Construction is accelerating at the long awaited $1.9 billion Essar Steel Minnesota mine near Nashwauk, while Essar now says it’s optimistic about producing direct reduced iron products here.
In a tour of the Northern Minnesota site on May 21 with Mitch Brunfelt, Essar’s assistant general counsel and director of government and public relations, I took pictures and observed progress at the site of the biggest construction project on the Mesabi Iron Range in a generation.
This is currently the largest greenfield construction project on the continent, and it’s hard to understate the sheer size, commontion, and labor involved. The site produces a steady drone, easily heard from my home eight miles away.
After years of starts and stops, Essar now says it is finally fully financed and has increased its contractor workforce at the site. About 400 workers were on site the day I visited. Brunfelt said they will soon see 600-800 workers on site each day as summer arrives in force.
Essar has officially amended its construction timeline to reflect the realities of the company’s progress. Brunfelt said Essar engineers are now eying production of taconite by late June or July of 2016. This is a revision from earlier projections to be making pellets by the end of this year, a claim that didn’t seem plausible to most observers. Based on the amount of work I saw, however, the new completion date seems possible.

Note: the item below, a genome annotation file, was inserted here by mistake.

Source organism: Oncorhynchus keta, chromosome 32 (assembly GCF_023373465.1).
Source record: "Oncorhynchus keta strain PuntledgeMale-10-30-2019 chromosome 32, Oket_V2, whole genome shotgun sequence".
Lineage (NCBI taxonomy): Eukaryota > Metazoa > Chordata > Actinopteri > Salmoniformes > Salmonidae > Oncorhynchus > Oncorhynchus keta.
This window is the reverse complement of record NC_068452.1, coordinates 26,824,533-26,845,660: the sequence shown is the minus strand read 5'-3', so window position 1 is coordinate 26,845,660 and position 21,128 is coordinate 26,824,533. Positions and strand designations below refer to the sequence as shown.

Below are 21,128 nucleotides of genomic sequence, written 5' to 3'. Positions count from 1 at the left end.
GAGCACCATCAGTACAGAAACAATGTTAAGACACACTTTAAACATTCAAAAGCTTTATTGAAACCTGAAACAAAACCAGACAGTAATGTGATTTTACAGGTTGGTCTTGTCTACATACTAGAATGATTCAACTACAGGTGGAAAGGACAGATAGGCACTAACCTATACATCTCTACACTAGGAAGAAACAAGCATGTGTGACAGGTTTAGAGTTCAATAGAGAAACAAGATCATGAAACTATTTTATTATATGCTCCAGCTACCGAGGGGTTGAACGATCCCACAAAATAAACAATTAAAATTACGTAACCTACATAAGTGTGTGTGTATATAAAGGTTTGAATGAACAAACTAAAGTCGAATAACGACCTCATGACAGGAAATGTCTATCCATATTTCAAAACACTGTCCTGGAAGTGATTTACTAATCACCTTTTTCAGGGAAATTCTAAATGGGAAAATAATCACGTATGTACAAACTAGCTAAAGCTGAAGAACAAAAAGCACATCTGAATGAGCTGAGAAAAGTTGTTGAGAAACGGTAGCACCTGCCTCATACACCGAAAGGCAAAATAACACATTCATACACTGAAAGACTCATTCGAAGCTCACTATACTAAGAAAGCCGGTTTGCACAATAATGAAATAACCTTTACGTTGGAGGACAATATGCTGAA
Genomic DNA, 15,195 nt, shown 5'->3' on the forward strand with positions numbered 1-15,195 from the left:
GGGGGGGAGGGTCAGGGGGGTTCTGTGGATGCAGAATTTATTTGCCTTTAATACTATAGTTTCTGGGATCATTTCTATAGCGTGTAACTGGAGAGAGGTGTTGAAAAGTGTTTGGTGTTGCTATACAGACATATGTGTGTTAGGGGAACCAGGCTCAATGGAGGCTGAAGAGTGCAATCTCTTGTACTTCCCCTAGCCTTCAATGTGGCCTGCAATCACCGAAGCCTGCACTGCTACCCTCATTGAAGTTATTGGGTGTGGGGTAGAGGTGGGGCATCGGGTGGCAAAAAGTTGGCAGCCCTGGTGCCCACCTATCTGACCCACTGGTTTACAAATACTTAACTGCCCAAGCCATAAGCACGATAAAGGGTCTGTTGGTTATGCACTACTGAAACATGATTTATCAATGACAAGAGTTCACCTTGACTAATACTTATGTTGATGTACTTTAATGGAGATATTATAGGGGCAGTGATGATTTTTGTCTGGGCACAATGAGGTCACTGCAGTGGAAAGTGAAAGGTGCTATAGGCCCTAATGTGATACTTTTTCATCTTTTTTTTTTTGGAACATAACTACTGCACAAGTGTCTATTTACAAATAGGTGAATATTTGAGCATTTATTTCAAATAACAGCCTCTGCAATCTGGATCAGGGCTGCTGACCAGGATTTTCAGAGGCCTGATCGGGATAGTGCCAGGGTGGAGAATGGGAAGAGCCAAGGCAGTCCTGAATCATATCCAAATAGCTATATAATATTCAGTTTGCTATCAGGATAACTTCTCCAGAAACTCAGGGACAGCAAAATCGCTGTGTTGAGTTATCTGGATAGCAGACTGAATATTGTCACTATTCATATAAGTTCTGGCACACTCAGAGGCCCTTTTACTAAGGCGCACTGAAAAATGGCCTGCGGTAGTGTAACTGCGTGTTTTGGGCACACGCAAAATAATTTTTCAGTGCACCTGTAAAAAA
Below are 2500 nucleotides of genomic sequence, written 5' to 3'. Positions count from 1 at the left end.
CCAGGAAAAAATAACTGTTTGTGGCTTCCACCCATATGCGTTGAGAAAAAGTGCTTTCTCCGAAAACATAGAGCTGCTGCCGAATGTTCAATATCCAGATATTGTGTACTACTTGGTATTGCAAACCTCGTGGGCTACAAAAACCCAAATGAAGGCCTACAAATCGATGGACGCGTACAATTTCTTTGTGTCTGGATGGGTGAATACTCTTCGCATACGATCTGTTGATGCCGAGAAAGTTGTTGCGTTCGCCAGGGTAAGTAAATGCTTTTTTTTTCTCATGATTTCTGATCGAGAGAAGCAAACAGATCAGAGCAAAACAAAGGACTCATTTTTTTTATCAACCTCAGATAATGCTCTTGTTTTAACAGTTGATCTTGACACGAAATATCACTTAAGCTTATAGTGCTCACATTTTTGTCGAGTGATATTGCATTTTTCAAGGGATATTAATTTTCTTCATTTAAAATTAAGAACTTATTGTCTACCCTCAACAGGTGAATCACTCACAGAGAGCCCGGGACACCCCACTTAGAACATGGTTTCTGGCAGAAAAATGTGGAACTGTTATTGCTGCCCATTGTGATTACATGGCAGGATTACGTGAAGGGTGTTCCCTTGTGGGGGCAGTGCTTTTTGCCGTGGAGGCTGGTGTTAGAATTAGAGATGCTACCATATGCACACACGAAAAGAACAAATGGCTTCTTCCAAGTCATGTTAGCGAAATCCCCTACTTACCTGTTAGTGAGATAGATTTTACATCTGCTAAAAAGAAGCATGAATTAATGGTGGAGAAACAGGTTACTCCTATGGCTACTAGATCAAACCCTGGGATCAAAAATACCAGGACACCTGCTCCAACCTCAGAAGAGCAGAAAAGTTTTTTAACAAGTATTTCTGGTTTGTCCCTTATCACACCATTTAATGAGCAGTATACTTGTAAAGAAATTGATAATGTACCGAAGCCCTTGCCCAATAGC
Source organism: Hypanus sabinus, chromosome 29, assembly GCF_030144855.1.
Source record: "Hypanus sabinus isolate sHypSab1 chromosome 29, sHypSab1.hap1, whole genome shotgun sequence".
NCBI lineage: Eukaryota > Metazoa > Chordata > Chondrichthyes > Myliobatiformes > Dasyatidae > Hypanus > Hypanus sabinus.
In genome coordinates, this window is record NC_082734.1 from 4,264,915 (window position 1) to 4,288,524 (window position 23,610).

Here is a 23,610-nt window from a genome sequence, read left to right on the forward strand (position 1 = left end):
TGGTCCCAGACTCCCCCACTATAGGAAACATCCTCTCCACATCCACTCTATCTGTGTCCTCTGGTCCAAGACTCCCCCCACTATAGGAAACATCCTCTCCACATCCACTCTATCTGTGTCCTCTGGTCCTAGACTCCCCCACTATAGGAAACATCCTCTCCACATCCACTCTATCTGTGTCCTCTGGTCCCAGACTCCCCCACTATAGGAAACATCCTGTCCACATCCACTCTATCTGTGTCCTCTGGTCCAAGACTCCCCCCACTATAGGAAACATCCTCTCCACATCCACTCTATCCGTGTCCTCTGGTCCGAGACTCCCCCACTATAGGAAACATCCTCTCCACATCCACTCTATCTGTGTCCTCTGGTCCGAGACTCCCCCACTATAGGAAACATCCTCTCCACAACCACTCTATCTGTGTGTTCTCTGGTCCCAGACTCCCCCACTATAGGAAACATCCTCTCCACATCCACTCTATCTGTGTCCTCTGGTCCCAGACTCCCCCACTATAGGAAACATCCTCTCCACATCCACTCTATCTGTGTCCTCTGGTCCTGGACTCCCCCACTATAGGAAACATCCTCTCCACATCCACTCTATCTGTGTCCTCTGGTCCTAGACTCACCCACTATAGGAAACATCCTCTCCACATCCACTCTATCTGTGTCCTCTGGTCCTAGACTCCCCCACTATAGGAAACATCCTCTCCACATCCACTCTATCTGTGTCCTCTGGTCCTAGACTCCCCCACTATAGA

I asked about rumors of other mines looking to buy into the Nashwauk project. Brunfelt said Essar, a privately held company, is not looking for partners and plans to operate this taconite plant on its own. They have off-take agreements to send the initial annual capacity of 7 million tons of pellets to Essar’s Algoma steel mill in Sault Ste. Marie, Ontario, on the east end of Lake Superior and to Arcelor-Mittal, the world’s largest steel company with mills in North America.
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